Journalism in the US: The momentum might have shifted, but gravity still pulling everyone down http://econ.st/1jzhhww
IN FEBRUARY Vice, a media firm that caters to youngsters who like their news with a dollop of sass and hip-hop, toured the opulent residence of the ousted president of Ukraine, Viktor Yanukovych, and posted the video online. “It looks like a weird dictatorship theme park,” the sardonic reporter told the camera. A new report by the Pew Research Centre, a think-tank, finds that a third of Americans now watch news videos online, about as many as say they watch news on cable television. Among those aged 18-29, around half do.
In years past Pew’s “State of the News Media” reports have been sombre, chronicling the evisceration of jobs and the gutting of news budgets. This year, however, Pew sounded more optimistic, pointing to the slew of digital-news services, such as Vice’s online news channel, that have sprung up recently. Around 5,000 full-time jobs have been created at 468 digital-news firms, according to Pew. Many online-news firms have hired high-profile journalists away from big publications, such as the New York Times and Washington Post, and are launching bureaus around the world (although not nearly as many as have been shuttered by newspapers).
Digital news firms used to do little besides rehashing traditional newspapers’ stories. Now they are starting to feature more original articles. Last year Business Insider, a business-news site, ran a profile of Marissa Mayer, the boss of Yahoo. At 23,000 words, it was as long as a novella. “Online you can afford to do that. In a magazine you’d go broke,” says Henry Blodget, the boss of Business Insider. BuzzFeed, which used to be known for casting out “click bait” online, now claims around 170 full-time staff, including a Pulitzer-prize winner, Mark Schoofs, who has been hired to run a new investigative team… MORE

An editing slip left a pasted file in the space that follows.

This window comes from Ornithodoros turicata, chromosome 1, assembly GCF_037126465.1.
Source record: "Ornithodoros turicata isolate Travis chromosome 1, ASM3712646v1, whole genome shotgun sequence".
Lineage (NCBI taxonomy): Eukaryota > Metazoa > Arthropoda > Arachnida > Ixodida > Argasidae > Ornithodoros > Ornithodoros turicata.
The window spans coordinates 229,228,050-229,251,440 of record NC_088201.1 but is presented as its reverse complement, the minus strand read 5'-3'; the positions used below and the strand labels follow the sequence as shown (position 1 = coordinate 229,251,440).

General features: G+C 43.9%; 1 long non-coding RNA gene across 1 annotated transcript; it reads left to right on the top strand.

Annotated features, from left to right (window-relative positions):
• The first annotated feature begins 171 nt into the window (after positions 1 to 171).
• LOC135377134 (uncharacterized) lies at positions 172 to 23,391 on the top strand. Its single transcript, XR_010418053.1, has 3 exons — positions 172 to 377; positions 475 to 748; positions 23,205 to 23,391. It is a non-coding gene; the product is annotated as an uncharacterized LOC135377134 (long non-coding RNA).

On Wednesday, Pew released its eleventh annual State of the News Media report, featuring a wealth of data and analysis for journalists to chew over. The report underscored the optimism present in media this year, especially with the growth of serious digital reporting outfits. A crop of new digital outlets, such as those created by Pierre Omidyar with First Look Media and Ezra Klein with Vox spelled good news for the future. But while this dynamism is encouraging, the question of creating a sustainable financial model for journalism seems to remain elusive. Other encouraging signs included the growth of mobile ad revenues as well as video content at various news outlets. This week, we’re joined by special guests Amy Mitchell from Pew to discuss the report, as well as Adrienne LaFrance, who wrote an article about it for Quartz. We’ll also be joined by regulars Monica Guzman of the Seattle Times and Geekwire and NPR’s Elise Hu, with PBS MediaShift’s Mark Glaser hosting. (MediaShift, March 27, 2014)